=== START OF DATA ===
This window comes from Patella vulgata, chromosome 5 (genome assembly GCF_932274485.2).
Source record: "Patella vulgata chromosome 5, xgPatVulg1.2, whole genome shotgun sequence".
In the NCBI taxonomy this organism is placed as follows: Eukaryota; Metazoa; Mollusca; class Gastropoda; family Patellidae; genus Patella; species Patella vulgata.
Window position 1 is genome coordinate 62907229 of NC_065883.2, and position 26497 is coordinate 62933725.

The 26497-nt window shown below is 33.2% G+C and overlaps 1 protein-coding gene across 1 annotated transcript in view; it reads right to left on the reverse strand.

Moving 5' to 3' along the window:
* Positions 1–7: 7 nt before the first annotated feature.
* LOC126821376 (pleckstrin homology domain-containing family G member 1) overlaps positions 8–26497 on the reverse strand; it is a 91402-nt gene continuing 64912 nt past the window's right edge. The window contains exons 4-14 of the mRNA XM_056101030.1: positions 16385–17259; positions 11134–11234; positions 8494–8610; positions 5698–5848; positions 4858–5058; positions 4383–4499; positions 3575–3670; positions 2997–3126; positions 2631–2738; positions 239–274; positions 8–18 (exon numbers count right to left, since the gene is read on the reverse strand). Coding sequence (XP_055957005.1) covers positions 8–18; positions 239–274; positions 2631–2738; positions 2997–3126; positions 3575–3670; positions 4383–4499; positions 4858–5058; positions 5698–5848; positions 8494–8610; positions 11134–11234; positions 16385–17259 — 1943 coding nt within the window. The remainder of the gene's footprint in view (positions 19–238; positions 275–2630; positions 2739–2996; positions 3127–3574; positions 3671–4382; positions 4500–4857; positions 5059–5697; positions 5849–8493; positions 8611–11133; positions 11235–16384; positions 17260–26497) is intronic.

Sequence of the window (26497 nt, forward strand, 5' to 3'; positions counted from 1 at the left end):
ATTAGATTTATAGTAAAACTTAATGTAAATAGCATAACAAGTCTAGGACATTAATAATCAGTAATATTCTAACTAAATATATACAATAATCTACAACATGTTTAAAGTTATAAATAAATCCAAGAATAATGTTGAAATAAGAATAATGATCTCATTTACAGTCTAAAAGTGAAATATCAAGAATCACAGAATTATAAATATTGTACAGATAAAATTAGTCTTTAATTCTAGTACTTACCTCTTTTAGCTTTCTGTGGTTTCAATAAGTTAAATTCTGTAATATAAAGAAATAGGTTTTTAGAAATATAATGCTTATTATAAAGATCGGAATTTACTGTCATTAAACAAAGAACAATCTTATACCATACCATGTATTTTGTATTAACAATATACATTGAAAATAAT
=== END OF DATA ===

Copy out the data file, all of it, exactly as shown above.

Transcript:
This window comes from Patella vulgata, chromosome 5 (genome assembly GCF_932274485.2).
Source record: "Patella vulgata chromosome 5, xgPatVulg1.2, whole genome shotgun sequence".
In the NCBI taxonomy this organism is placed as follows: Eukaryota; Metazoa; Mollusca; class Gastropoda; family Patellidae; genus Patella; species Patella vulgata.
Window position 1 is genome coordinate 62907229 of NC_065883.2, and position 26497 is coordinate 62933725.

The 26497-nt window shown below is 33.2% G+C and overlaps 1 protein-coding gene across 1 annotated transcript in view; it reads right to left on the reverse strand.

Moving 5' to 3' along the window:
* Positions 1–7: 7 nt before the first annotated feature.
* LOC126821376 (pleckstrin homology domain-containing family G member 1) overlaps positions 8–26497 on the reverse strand; it is a 91402-nt gene continuing 64912 nt past the window's right edge. The window contains exons 4-14 of the mRNA XM_056101030.1: positions 16385–17259; positions 11134–11234; positions 8494–8610; positions 5698–5848; positions 4858–5058; positions 4383–4499; positions 3575–3670; positions 2997–3126; positions 2631–2738; positions 239–274; positions 8–18 (exon numbers count right to left, since the gene is read on the reverse strand). Coding sequence (XP_055957005.1) covers positions 8–18; positions 239–274; positions 2631–2738; positions 2997–3126; positions 3575–3670; positions 4383–4499; positions 4858–5058; positions 5698–5848; positions 8494–8610; positions 11134–11234; positions 16385–17259 — 1943 coding nt within the window. The remainder of the gene's footprint in view (positions 19–238; positions 275–2630; positions 2739–2996; positions 3127–3574; positions 3671–4382; positions 4500–4857; positions 5059–5697; positions 5849–8493; positions 8611–11133; positions 11235–16384; positions 17260–26497) is intronic.

Sequence of the window (26497 nt, forward strand, 5' to 3'; positions counted from 1 at the left end):
ATTAGATTTATAGTAAAACTTAATGTAAATAGCATAACAAGTCTAGGACATTAATAATCAGTAATATTCTAACTAAATATATACAATAATCTACAACATGTTTAAAGTTATAAATAAATCCAAGAATAATGTTGAAATAAGAATAATGATCTCATTTACAGTCTAAAAGTGAAATATCAAGAATCACAGAATTATAAATATTGTACAGATAAAATTAGTCTTTAATTCTAGTACTTACCTCTTTTAGCTTTCTGTGGTTTCAATAAGTTAAATTCTGTAATATAAAGAAATAGGTTTTTAGAAATATAATGCTTATTATAAAGATCGGAATTTACTGTCATTAAACAAAGAACAATCTTATACCATACCATGTATTTTGTATTAACAATATACATTGAAAATAAT